Michelle Cann was front and centre at the Austin Symphony this weekend. Fresh off two major awards in 2022 (the Sphinx medal of excellence, and the Andrew Wolf Chamber Music award), Cann is now regarded as one of America’s foremost pianists. She currently serves on the faculty of the Curtis Institute of Music, but she graced the Long Centre stage to perform one of the most admired concertos of the late 19th century.

It is by Rachmaninoff: the Piano Concerto No. 2 in C Minor, Op. 18. The concerto was incorporated in the 1945 Hollywood film Brief Encounter.

The first movement opens like rolling thunder fully expressed by Cann; it morphs into a dreamy passage taken up by the larger strings and then the violins. The first theme that results has been likened to the tolling of low-pitched bells typically found in Russian churches. The second, romantic theme is a slow and tender passage that suddenly sprints to a dramatic conclusion.

In the second movement horns are quite evident as Cann poured her efforts into weaving a tale of desire. Once she struck a rapid series of notes in the highest register (a sparkling cadenza), the piano was signalling a surprise reset as the third movement was just getting into its stride. It gently entreated the orchestra to join it in a reconciliation shorn of acrimony. The orchestra launches into a celebration eagerly anticipated by the piano, which is bursting to tell the tale to all and sundry. This heralds one of the most recognizable passages in the classical music canon: an exuberant display of technical artistry for Cann to let loose and conclude the Concerto. Cann’s bravado on the piano was of such intensity one half expected the keyboard would combust.

Her expression of the Concerto was beyond any performance I’ve seen of that piece. She brought a certain rhythmic element to it, especially evident in the background lower register in the second and third movements. The duelling between the piano and orchestra was quite pronounced: they were competing intense, but equal, partners. Cann offered a dazzling encore, imbuing a Rachmaninoff Prelude in C sharp minor with a ragtime/jazz improv. A second standing ovation was well deserved.

Also on the program was the marvellous Egmont Overture by Beethoven, which some in the audience welcomed as a delightful alternative to the usual Beethoven symphonies that orchestras usually perform. Maestro Peter Bay had some major input into the String Quartet in C Minor by Franz Schubert. This work, best known as the Quartettsatz, is one his favourite chamber music pieces which dates to 1820. To this performance he added a part for the double bass, and modified the original violin parts. The result was quite successful, and is one more reason to celebrate his 25th year as Artistic Director of the Austin Symphony.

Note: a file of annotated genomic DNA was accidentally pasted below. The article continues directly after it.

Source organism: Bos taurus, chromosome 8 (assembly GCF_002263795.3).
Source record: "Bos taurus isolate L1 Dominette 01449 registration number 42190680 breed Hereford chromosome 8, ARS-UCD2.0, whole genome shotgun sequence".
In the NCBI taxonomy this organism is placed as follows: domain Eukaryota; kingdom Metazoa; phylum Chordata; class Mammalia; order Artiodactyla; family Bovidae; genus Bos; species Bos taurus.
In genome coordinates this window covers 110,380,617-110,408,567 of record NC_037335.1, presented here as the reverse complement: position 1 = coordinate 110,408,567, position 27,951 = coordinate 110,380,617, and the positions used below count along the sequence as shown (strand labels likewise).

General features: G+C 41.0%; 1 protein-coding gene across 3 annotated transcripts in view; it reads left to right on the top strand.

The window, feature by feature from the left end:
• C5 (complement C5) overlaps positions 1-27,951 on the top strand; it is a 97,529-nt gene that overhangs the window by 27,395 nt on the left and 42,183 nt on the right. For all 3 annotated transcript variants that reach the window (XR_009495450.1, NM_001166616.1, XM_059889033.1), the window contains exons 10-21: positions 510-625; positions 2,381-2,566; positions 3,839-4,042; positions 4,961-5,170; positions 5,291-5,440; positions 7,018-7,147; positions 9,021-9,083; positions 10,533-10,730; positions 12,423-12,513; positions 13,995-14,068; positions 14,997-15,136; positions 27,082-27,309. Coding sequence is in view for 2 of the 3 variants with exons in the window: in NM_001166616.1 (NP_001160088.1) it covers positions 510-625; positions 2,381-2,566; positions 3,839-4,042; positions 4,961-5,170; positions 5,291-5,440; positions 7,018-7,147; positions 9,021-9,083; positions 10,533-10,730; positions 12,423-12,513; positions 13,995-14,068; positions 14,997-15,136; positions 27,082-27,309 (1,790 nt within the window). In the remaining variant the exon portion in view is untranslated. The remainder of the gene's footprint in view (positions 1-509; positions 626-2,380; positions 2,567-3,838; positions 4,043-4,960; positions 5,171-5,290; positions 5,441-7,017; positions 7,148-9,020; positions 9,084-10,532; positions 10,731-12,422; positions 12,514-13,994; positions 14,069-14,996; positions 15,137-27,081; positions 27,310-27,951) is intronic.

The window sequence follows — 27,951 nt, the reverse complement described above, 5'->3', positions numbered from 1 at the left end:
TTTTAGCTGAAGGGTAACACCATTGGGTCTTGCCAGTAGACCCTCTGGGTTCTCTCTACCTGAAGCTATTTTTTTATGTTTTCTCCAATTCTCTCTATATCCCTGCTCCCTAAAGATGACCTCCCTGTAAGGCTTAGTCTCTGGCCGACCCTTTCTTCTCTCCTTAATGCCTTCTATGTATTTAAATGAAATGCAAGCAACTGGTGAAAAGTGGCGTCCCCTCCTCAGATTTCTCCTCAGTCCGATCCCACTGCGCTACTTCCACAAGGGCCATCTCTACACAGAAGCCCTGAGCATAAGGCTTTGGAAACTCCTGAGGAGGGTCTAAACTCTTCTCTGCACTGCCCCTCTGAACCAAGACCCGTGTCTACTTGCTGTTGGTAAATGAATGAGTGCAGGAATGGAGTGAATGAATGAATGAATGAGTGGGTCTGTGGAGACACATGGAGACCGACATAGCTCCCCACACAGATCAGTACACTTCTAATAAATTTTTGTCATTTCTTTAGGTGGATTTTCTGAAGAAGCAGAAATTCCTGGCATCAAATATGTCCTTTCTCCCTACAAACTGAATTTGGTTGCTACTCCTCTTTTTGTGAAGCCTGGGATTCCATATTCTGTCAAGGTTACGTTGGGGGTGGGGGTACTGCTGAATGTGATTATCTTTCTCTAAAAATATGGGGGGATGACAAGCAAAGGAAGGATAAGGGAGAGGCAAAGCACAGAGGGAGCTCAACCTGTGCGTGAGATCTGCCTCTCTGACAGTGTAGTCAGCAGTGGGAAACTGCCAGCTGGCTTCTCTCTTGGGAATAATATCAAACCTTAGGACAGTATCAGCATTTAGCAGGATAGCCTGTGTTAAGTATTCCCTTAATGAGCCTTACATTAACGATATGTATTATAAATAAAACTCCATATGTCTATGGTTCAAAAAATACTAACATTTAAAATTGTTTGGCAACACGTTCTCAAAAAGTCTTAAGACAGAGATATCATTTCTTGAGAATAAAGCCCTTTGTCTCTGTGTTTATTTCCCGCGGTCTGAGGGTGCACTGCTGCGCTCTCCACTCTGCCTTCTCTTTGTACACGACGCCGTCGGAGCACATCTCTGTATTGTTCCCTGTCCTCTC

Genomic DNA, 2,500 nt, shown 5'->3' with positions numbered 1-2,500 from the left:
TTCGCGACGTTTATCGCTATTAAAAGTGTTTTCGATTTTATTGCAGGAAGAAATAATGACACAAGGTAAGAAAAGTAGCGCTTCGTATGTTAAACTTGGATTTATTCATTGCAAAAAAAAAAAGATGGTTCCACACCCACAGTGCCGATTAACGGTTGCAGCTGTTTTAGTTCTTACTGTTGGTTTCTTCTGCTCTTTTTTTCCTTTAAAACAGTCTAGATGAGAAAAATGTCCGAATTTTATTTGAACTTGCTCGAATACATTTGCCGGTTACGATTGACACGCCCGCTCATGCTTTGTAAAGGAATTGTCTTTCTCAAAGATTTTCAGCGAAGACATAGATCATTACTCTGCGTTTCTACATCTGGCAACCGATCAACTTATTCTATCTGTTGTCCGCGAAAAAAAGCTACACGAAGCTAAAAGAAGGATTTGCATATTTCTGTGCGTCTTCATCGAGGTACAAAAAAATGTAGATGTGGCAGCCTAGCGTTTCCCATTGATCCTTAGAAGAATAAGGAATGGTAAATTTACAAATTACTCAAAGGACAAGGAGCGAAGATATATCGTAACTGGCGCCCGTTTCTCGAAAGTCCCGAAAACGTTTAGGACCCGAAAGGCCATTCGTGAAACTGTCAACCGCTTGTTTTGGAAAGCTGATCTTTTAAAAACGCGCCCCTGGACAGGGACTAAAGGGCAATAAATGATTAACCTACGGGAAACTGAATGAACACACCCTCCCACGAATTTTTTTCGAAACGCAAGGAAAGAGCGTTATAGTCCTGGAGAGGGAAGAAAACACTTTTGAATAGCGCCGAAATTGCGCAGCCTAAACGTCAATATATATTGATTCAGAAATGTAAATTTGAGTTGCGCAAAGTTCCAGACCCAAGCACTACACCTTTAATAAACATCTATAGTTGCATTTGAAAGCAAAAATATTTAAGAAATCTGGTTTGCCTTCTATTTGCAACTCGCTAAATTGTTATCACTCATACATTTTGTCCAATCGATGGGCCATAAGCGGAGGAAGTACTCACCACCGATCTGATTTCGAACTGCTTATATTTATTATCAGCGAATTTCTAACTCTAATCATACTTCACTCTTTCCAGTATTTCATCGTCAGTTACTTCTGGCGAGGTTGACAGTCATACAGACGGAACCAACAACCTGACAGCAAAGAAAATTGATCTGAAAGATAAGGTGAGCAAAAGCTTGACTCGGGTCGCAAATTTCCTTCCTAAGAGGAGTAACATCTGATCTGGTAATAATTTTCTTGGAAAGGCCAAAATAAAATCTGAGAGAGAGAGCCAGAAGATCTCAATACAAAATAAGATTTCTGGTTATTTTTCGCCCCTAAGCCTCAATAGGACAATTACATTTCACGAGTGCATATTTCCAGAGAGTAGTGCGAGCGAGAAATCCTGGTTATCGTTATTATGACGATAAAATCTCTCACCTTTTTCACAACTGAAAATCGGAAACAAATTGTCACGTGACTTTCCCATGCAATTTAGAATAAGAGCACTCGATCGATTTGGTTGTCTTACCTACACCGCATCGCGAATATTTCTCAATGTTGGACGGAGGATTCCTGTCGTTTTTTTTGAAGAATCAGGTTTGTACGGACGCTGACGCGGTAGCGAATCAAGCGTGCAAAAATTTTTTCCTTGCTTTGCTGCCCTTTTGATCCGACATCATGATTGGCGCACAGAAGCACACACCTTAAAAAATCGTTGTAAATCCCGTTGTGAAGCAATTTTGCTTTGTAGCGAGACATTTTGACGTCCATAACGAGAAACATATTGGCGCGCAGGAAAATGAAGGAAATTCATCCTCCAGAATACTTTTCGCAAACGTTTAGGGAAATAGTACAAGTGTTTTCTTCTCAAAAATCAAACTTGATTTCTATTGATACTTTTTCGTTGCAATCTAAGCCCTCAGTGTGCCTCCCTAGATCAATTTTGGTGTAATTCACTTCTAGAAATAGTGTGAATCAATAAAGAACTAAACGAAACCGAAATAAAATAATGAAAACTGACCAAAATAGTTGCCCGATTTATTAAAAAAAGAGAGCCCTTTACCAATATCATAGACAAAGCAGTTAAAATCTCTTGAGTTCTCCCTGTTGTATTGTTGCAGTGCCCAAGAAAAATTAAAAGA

Concluding the evening was an unusual marriage of the spoken word (by opera singer Donnie Ray Albert) and music (by Joseph Schwantner). I found the music accompanying the words of MLK to be overly loud and not well connected to the dialogue. The work, from 1982, is entitled New Morning for the World: Daybreak of Freedom.

Overall an offering from both the 19th and 20th centuries that was sufficiently broad to appeal to everyone in attendance. The next masterpiece concert will feature only one composition: Song of the Night by Mahler. Go to www.AustinSymphony.org for tickets to the performances on Mar 24 and 25.

A special event is coming up on March 30:

Join us at Porsche Austin for a spectacular evening announcing our 2023-24 Austin Symphony Orchestra Season!

Thursday, March 30, 2023 | 6:00 pm
9800 Research Blvd, Austin

This elegant event includes multiple musical performances, a lavish dinner, a lively cocktail hour, and extraordinary live auction items. We want to celebrate our wonderful musicians with you and ensure that our Maestro’s Dream Initiative continues to flourish.

Proceeds related to this event prior to March 30th will go towards ASO’s core programming and education programs.

During the event, guests have the opportunity to support the Peter Bay Artistic Fund which is restricted to new and diverse programming such as our Chamber Orchestra Series “About Town.” Tickets start at $500.


By Dr. Cliff Cunningham

Dr. Cliff Cunningham is a planetary scientist, the acknowledged expert on the 19th century study of asteroids. He is a Research Fellow at the University of Southern Queensland in Australia. He serves as Editor of the History & Cultural Astronomy book series published by Springer; and Associate Editor of the Journal of Astronomical History & Heritage. Asteroid 4276 in space was named in his honour by the International Astronomical Union based in the recommendation of the Harvard Smithsonian Center for Astrophysics. Dr. Cunningham has written or edited 15 books. His PhD is in the History of Astronomy, and he also holds a BA in Classical Studies.